Outreach Activities In Specific Communities
Between 1990 and 2015, the SIDS rate dropped across all populations in the United States, with the most significant decrease happening between 1994 to 1998.1 Today, although the SIDS rate remains relatively low and most caregivers report using the back sleep position, infants in some communities remain at higher risk for SIDS and have higher SIDS rates than infants in other communities.
The table below2 shows the breakdown of Sudden Unexplained Infant Deaths (SUID), which includes SIDS, accidental suffocation and strangulation in bed, and unknown causes, for different ethnic groups in the United States.
2017 SUID Deaths and Death Rates by Race/Ethnic Origin of the Mother, 2017
|Race||SIDS Deaths||Death Rate Per 100,000 Births|
|American Indian or Alaska Native||79||229|
|Asian or Pacific Islander||74||27|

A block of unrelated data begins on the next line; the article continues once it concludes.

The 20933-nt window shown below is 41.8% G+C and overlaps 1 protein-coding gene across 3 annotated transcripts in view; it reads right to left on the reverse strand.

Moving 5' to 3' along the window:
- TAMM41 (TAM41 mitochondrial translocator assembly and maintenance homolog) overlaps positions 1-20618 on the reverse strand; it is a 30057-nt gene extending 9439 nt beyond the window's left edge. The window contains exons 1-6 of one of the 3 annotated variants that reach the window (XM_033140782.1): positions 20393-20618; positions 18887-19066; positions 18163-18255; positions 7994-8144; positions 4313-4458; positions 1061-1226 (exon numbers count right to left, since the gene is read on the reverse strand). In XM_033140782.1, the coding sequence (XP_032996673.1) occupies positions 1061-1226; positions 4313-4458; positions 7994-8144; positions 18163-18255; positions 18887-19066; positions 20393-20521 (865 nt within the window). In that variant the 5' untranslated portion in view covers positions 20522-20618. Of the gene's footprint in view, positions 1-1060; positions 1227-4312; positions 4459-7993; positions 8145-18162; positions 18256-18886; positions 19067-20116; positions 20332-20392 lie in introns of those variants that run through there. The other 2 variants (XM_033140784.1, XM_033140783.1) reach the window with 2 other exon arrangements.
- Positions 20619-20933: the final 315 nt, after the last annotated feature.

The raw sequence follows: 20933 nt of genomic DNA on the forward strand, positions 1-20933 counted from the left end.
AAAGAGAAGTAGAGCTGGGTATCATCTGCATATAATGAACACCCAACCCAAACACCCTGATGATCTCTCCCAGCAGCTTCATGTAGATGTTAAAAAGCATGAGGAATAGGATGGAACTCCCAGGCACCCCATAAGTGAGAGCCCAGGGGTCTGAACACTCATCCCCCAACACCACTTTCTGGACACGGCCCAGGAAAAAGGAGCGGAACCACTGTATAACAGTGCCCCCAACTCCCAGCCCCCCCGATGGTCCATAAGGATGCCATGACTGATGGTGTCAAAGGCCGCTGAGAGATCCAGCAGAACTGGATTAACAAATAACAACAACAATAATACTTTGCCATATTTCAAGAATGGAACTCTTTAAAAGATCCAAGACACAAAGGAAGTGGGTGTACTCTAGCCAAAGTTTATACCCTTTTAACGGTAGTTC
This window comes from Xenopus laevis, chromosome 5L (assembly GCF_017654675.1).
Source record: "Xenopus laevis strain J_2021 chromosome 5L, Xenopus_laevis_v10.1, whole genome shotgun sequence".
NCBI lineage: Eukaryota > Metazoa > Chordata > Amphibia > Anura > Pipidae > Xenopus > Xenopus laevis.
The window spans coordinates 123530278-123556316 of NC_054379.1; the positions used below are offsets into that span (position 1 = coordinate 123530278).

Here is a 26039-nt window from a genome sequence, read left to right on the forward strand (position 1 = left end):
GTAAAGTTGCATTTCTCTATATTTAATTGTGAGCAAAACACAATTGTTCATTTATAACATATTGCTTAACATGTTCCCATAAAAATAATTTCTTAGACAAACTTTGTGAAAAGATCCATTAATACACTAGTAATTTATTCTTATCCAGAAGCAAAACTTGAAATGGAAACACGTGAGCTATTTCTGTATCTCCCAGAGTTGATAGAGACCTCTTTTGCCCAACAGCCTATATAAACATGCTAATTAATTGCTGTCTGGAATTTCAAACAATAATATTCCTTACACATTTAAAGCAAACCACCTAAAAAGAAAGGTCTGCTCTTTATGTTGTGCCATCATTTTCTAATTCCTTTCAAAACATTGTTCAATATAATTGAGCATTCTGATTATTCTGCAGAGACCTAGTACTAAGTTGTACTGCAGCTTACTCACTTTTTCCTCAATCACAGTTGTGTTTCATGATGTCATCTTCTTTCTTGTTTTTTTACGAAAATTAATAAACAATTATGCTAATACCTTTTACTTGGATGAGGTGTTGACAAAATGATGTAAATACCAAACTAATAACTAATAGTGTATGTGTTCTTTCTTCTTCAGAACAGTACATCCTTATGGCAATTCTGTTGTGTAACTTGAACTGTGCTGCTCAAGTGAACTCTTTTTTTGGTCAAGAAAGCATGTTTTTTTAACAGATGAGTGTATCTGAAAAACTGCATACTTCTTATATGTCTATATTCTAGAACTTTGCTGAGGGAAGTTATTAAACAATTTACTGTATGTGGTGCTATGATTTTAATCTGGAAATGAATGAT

|Origin unknown or not stated||34||105|
The Safe to Sleep® campaign uses a variety of approaches and strategies to craft effective messages about reducing the risk of SIDS and other sleep-related causes of infant death and to design effective strategies for delivering these messages to communities around the United States.
- Centers for Disease Control and Prevention. Sudden Unexpected Infant Death and Sudden Infant Death Syndrome. (April, 2019). Retrieved April 24, 2018, from https://www.cdc.gov/sids/data.htm.
- Centers for Disease Control and Prevention. CDC WONDER. Linked birth/infant death records for 2007–2017 with ICD 10 codes. Infant deaths: Linked birth/infant death records. Retrieved August 28, 2019, from http://wonder.cdc.gov/lbd-current.html.